Another constriction is L.A.’s byzantine political system, dominated by competing fiefdoms and myriad jurisdictions with overlapping responsibilities. The California Highway Patrol, for example, polices the freeways that dissect Bratton’s territory. The Port of Los Angeles, through which some 45 percent of the nation’s cargo passes, has its own police force. So do the area’s airports. The biggest, best-funded local law enforcement office in the city isn’t even Bratton’s LAPD; it’s the Los Angeles County Sheriff’s Department, which has a sworn and civilian force of 16,216. And Sheriff Leroy Baca, a savvy elected politician, enjoys a $2.1 billion yearly budget—twice the LAPD’s. Of its $1.2 billion budget, the

LAPD spends roughly $24 million on counter-terrorism;
New York spends $204 million.

"The Port of Los Angeles, through which some 45 percent of the nation’s cargo passes, has its own police force.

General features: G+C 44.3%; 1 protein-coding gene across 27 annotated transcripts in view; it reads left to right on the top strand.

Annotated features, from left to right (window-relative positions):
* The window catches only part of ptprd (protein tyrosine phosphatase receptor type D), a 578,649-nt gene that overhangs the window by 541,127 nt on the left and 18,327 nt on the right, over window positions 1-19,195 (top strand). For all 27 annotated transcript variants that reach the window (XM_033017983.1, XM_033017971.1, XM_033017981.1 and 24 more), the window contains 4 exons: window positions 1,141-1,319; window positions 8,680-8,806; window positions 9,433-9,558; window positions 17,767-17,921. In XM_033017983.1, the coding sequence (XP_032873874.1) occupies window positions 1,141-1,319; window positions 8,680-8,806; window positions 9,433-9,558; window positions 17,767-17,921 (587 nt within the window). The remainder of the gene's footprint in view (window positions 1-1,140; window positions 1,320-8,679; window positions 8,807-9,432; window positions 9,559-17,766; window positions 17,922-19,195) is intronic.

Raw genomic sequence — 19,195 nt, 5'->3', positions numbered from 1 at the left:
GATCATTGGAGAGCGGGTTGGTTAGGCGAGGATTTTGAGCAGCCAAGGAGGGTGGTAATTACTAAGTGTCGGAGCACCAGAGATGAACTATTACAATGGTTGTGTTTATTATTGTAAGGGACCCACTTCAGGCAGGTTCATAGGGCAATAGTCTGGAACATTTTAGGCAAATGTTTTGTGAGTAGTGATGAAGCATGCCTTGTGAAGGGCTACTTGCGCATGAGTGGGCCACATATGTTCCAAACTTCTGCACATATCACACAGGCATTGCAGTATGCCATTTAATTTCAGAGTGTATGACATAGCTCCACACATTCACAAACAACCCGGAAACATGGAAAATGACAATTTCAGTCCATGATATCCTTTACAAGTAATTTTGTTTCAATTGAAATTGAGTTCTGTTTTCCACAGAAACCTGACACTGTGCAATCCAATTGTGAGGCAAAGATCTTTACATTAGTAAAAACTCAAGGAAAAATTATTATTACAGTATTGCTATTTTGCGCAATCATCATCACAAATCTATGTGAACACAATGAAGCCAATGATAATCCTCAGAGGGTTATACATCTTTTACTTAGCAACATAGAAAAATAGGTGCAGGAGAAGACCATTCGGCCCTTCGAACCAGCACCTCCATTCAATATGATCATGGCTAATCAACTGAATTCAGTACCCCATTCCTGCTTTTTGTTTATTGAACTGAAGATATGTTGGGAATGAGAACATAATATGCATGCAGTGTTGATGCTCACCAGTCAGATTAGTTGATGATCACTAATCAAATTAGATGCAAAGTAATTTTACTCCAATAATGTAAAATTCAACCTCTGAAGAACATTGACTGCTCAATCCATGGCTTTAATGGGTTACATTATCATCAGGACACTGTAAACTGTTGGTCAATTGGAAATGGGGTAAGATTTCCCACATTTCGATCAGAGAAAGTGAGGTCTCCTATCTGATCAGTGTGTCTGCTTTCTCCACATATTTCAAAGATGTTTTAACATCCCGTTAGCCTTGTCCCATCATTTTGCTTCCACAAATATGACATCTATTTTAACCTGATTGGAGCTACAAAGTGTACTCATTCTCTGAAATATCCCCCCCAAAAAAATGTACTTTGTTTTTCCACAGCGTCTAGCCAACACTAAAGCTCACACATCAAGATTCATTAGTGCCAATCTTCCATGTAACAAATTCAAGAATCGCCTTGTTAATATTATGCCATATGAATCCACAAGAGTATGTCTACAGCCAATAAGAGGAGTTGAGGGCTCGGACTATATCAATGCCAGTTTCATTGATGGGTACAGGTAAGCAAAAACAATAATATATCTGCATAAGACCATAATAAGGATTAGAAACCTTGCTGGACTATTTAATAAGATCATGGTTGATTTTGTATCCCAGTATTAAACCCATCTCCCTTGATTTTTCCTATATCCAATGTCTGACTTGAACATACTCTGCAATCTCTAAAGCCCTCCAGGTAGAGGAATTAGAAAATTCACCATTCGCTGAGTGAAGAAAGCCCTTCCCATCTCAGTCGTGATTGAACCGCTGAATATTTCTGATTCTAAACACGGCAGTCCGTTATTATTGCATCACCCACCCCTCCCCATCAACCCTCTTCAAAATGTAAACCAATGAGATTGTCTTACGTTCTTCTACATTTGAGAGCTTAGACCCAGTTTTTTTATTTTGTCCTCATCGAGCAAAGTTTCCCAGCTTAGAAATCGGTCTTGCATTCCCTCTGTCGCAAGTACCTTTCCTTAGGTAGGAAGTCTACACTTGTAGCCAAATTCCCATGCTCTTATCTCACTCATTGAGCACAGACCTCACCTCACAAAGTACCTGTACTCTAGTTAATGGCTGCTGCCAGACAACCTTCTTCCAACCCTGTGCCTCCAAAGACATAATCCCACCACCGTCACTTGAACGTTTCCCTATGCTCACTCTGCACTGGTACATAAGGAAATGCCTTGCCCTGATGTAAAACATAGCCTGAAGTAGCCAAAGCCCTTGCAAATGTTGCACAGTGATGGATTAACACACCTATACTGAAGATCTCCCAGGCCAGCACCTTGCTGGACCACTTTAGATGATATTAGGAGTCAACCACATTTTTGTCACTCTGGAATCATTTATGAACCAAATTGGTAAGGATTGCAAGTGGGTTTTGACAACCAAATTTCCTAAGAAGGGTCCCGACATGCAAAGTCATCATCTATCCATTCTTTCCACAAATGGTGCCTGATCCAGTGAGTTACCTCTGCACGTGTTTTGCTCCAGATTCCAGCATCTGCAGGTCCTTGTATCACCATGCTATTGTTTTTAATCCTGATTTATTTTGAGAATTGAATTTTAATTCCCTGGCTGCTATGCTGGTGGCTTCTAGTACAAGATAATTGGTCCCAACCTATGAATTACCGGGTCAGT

So do the area’s airports.
"

Reconquista Socialist Politicians will fix it,
just you wait!
Villagarosa for Governor!

8/17/2007 02:20:00 PM  
Blogger Doug said...

The Coming Urban Terror

Systems disruption, networked gangs, and bioweapons.

The gangs’ rapid rise into challengers to urban authorities is something that we will see again elsewhere. This dynamic is already at work in American cities in the rise of MS-13, a rapidly expanding transnational gang with a loose organizational structure, a propensity for violence, and access to millions in illicit gains. It already has an estimated 8,000 to 10,000 members, dispersed over 31 U.S. states and several Latin American countries, and its proliferation continues unabated, despite close attention from law enforcement. Like the PCC, MS-13 or a similar American gang may eventually find that it has sufficient power to hold a city hostage through disruption.

That G_d GWB has secured the border, and deported illegal felons!
Top priority stuff for our "adult" POTUS

Deport Them Now .com